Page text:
The Scottish Fold

The breed was first created in 1961 by a Scottish breeder in Scotland on his farm. One of the farmer cats there, "Susie" had folded ears and with crossbreeding with the British Shorthair and domestic cats a breed population was built up after registration of the female. All globally-occurring registered Scottish poultry-cats descend from this one cat. The cause of the ears being folded is not, as in the case of the dog, innocent, but is a side-effect of an autosomal dominant gene which in heterozygous form can cause variably progressively progressing deformations to the cartilage in the extremities of the animal ( ears, legs and tail) and in homozygous form leads to a heavily crippled animal with a limited life expectancy.
Breeders do not cross animals that both have folded ears because statistically, a quarter of the offspring are very disabled.

In Europe the British Shorthair is the preferred partner for a Scottish Folded Ears, in America both British Shorthair and American Shorthair are used.

From such a combination statistically fifty percent offspring come with the cartilage deformation which also often has the desired folding ears and fifty percent animals without this deviation. For each animal that has the Fd gene, the degree of progressivity changes in the development of the deformation. The kittens with the Fd gene get the desired folded ears about 21 days after birth.

The degree of deformation of the ears is variable. The shape deformation of the ear can lead to a single fold, a double or a triple, with the small ears touching the head. In extreme cases, the ear can even be affected to such an extent that there is hardly any visible ear shell and only some rudimentary bone and cartilage tissue are present under the coat. In the course of time, abnormalities of the other extremities can also appear (legs, tail and elsewhere in the body). How fast and how progressively this process takes place varies per animal. At the end of life an animal can be affected at several places in the body. Good breeders also do not use animals with standing ears (straights) from a parent with folded ears because they may have the cartilage deformation but it does not or does not show clearly in the ears.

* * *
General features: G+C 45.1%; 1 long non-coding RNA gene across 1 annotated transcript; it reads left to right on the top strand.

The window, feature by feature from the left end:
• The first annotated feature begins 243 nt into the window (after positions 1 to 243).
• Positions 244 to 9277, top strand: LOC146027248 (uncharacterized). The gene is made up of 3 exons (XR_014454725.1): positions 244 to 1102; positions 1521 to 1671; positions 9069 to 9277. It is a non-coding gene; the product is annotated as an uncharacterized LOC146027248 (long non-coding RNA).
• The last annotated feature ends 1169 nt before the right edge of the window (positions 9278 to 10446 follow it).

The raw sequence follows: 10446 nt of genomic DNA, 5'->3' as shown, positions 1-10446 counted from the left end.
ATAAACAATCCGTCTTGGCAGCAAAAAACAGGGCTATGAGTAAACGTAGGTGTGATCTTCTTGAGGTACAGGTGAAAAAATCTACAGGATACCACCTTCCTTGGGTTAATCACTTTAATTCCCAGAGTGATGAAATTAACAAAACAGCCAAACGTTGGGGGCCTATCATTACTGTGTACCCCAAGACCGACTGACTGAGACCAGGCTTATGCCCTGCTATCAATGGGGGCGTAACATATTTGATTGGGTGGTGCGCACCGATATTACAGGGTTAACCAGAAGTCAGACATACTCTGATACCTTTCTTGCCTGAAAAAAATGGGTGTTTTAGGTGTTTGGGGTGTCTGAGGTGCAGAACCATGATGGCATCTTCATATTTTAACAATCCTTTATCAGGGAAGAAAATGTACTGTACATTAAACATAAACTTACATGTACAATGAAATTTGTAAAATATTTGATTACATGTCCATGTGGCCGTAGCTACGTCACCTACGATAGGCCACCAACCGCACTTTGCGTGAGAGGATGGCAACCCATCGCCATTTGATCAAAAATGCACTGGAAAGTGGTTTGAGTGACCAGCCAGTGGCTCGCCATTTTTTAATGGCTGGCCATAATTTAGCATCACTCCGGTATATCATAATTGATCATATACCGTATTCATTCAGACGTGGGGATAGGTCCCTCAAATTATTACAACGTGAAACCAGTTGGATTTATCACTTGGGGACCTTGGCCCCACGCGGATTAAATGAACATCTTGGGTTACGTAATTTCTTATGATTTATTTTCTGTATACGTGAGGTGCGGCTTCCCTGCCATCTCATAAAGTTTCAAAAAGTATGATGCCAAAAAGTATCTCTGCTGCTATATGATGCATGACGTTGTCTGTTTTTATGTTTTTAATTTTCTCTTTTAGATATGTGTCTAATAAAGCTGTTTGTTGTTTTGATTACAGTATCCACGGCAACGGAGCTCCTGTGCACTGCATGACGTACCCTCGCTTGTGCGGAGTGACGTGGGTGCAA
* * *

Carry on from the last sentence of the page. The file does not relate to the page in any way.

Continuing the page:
Muis & Zoë - photo 2014

Puck - photo 2017


This peace-loving, non-dominant cat is social with companions and dogs.
Soft, very friendly, cuddly and very playful, he loves family life. Discreet, with a soft voice. Powerful and with great resistance, it is an excellent hunter.

Weekly brushing is required.
During the moult his woolly coat will have to be combed regularly. The ears deserve special attention. To avoid skeletal malformations, it is better not to cross two cats with folded ears.
Scottish Folds are crossed with cats with straight ears such as the British Shorthair or the American Shorthair.

The characteristic folded ears only become visible after 3-4 weeks and the degree of folding only takes place after 5-6 weeks.


  • Head

Round. Sphere forehead. Rounded cheeks. Full cheeks are allowed in adult males. Wide, short nose. Light stop allowed. Beautiful rounded snout. Round whisker pads. Solid chin.

  • Ears

Small, folded forward, almost flat against the head as if wearing a cap. Far apart with rounded tops.

  • Eyes

Large, round, quite far apart. The color is in harmony with the coat color.

  • Body

Medium sized, stocky, rounded, well muscled. Medium bones

  • Feet & Feet

Their length is in line with the rest of the body. Medium bones. Round, compact feet.

  • Tail

No longer than two-thirds of the length of the body. Wide at the base, descending to a rounded end. Extremely supple and flexible

  • Coat

Two varieties:
- Short, thick, closed, dense, woolly and strong hair.
- Half-length: this variety is called the Highland Fold.

  •  Colors

All colors are allowed except Chocolate, lilac and the Siamese pattern.

Bink & Beer - photo 2017